Super Costumes, Super Fun
Halloween costumes kids can make themselves (with just a little help from you)
(page 6 of 6)
The friends behind Sewing School
Amie Plumley and Andria Lisle are in stitches. The two are laughing about how their sewing venture led them from the classroom to the bookstore. As friends, they are close, so close that they often finish each other’s sentences. Amie, the mom of two and a kindergarten teacher at Grace St. Luke’s, initially recruited Andria to help assist with her summer sewing camp. Andria works as a journalist at Memphis Brooks Museum of Art, but she grew up loving to sew.
As they brainstormed on sewing projects, they began to develop their own patterns and style and soon realized there weren’t any books that had their funky, kid-centric approach. “I thought, ‘We can teach a class of 20 kids to sew, but what about the rest of the world?’” Amie says, flashing a playful grin.
Amie understands how kids learn and what they can manage at specific ages; Andria is the wordsmith, ensuring their prose is both precise and consistent. Together, they make a dynamic duo.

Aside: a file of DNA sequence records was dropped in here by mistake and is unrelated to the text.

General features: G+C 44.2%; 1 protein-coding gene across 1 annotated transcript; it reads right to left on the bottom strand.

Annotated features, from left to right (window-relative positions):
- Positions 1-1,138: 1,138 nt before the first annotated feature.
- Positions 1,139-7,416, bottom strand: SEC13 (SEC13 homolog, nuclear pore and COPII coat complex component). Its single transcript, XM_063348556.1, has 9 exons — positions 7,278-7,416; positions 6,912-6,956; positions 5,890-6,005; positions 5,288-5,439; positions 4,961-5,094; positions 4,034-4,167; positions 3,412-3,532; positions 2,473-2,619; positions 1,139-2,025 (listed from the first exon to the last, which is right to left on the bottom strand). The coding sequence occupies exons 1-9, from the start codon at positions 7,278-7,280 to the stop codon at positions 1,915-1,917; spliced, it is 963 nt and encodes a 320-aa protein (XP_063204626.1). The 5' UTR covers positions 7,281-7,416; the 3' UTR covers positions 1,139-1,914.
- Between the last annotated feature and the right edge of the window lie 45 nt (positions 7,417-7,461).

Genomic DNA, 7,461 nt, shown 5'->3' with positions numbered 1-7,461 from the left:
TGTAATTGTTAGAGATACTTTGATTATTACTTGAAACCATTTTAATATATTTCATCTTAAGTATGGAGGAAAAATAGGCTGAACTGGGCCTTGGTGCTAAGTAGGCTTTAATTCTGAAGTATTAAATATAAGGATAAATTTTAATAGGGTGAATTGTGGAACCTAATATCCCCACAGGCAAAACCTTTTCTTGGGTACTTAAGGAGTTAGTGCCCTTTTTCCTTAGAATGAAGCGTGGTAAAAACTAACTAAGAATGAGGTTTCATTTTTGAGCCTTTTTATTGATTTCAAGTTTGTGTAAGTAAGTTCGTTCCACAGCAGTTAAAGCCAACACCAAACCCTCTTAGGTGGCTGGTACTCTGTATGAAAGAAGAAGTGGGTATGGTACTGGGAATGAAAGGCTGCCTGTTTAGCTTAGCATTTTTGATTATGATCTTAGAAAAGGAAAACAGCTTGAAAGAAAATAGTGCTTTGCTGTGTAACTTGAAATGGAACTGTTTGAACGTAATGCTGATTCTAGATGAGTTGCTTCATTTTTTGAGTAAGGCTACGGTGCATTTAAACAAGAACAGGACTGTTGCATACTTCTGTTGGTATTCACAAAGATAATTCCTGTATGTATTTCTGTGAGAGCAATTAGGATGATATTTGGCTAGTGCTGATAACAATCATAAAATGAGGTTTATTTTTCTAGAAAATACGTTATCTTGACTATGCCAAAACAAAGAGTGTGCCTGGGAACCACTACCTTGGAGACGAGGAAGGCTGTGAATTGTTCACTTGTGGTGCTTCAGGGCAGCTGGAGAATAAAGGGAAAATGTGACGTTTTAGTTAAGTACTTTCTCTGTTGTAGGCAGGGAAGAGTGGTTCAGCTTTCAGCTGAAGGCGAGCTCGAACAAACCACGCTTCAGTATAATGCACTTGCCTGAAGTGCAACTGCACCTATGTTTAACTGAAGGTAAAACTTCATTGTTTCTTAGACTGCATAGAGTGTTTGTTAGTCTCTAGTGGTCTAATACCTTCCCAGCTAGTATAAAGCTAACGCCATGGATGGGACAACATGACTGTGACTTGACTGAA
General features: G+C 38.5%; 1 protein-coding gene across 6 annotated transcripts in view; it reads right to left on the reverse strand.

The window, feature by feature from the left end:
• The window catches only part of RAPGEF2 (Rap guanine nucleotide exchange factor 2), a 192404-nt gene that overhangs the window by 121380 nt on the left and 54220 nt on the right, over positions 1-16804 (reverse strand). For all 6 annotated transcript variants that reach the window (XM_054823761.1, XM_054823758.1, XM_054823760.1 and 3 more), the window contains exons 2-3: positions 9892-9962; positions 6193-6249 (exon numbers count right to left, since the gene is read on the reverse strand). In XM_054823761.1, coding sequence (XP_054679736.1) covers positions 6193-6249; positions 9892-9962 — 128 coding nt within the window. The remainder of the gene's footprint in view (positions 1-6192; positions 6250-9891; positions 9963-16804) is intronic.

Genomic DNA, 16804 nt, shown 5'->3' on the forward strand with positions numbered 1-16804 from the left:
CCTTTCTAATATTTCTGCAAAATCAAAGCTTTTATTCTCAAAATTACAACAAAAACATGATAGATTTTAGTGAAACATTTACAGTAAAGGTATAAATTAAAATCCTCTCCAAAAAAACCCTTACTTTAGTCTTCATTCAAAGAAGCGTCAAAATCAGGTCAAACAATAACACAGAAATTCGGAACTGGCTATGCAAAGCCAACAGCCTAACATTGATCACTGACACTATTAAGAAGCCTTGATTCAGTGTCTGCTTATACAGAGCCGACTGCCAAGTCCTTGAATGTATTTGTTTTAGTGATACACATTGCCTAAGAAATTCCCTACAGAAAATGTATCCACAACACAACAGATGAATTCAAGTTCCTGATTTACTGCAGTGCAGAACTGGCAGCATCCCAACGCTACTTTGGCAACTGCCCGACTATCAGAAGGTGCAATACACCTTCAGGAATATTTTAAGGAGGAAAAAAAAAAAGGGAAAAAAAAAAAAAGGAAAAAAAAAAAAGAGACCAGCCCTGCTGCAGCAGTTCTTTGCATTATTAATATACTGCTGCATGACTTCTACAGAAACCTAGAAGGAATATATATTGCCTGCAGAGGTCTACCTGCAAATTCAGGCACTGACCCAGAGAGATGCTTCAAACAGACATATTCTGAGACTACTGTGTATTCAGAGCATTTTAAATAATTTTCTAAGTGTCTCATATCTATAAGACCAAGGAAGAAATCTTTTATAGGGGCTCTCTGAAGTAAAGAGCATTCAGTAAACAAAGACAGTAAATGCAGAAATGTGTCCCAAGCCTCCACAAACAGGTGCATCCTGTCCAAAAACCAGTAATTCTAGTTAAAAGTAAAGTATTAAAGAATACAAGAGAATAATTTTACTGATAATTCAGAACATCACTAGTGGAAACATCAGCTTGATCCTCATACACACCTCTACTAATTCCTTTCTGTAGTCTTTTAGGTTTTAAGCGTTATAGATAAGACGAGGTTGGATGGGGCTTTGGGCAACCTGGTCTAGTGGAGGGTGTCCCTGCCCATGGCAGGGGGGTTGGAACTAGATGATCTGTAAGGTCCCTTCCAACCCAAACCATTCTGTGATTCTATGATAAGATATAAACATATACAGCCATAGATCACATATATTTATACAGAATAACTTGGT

“It’s not magic,” notes Andria. “It’s having a practical idea and working it.”
The resulting books offer doable sewing projects (by hand and machine) that allow kids to use their imaginations to produce stuffed friends, Valentine bags, pillows, and more. Finding success often comes down to having the right tools so beginners don’t get frustrated. “For most kids, sewing is another art form. Boys like to sew to make things that are useful.” Amie’s son makes pouches he can wear on his belt. “Many people think kids want everything digital,” she says, “But kids like making something out of their head.”
Now, other schools are asking how they can create their own club. It’s easy, say these two: just pick up the book and get sewing. — Jane Schneider